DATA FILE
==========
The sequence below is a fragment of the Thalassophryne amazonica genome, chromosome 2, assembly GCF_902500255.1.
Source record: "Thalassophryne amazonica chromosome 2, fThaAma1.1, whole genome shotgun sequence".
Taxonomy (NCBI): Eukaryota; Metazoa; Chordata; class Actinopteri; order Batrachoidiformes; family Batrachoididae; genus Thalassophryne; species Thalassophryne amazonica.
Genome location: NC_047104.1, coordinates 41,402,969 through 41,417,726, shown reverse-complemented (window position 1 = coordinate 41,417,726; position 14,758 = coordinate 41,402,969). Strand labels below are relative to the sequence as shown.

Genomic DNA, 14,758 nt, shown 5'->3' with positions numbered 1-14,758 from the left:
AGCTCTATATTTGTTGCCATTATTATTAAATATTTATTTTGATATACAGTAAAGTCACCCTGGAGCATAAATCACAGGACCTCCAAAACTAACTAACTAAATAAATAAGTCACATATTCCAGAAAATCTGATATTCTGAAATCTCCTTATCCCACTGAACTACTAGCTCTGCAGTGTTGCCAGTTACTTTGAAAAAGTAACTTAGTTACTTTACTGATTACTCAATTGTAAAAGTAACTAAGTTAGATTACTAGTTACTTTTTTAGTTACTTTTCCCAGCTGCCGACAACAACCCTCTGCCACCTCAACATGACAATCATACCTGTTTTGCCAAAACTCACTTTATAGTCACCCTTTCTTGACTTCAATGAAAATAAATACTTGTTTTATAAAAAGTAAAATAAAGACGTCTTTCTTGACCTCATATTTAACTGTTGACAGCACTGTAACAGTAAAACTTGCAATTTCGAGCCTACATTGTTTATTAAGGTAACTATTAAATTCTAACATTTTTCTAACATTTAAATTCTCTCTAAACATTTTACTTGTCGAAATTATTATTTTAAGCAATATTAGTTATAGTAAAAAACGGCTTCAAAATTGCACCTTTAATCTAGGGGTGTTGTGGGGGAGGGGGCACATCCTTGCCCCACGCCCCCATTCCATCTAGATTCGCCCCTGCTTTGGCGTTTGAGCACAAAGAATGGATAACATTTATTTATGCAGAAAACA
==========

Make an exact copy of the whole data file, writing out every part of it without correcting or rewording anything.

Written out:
The sequence below is a fragment of the Thalassophryne amazonica genome, chromosome 2, assembly GCF_902500255.1.
Source record: "Thalassophryne amazonica chromosome 2, fThaAma1.1, whole genome shotgun sequence".
Taxonomy (NCBI): Eukaryota; Metazoa; Chordata; class Actinopteri; order Batrachoidiformes; family Batrachoididae; genus Thalassophryne; species Thalassophryne amazonica.
Genome location: NC_047104.1, coordinates 41,402,969 through 41,417,726, shown reverse-complemented (window position 1 = coordinate 41,417,726; position 14,758 = coordinate 41,402,969). Strand labels below are relative to the sequence as shown.

Genomic DNA, 14,758 nt, shown 5'->3' with positions numbered 1-14,758 from the left:
AGCTCTATATTTGTTGCCATTATTATTAAATATTTATTTTGATATACAGTAAAGTCACCCTGGAGCATAAATCACAGGACCTCCAAAACTAACTAACTAAATAAATAAGTCACATATTCCAGAAAATCTGATATTCTGAAATCTCCTTATCCCACTGAACTACTAGCTCTGCAGTGTTGCCAGTTACTTTGAAAAAGTAACTTAGTTACTTTACTGATTACTCAATTGTAAAAGTAACTAAGTTAGATTACTAGTTACTTTTTTAGTTACTTTTCCCAGCTGCCGACAACAACCCTCTGCCACCTCAACATGACAATCATACCTGTTTTGCCAAAACTCACTTTATAGTCACCCTTTCTTGACTTCAATGAAAATAAATACTTGTTTTATAAAAAGTAAAATAAAGACGTCTTTCTTGACCTCATATTTAACTGTTGACAGCACTGTAACAGTAAAACTTGCAATTTCGAGCCTACATTGTTTATTAAGGTAACTATTAAATTCTAACATTTTTCTAACATTTAAATTCTCTCTAAACATTTTACTTGTCGAAATTATTATTTTAAGCAATATTAGTTATAGTAAAAAACGGCTTCAAAATTGCACCTTTAATCTAGGGGTGTTGTGGGGGAGGGGGCACATCCTTGCCCCACGCCCCCATTCCATCTAGATTCGCCCCTGCTTTGGCGTTTGAGCACAAAGAATGGATAACATTTATTTATGCAGAAAACA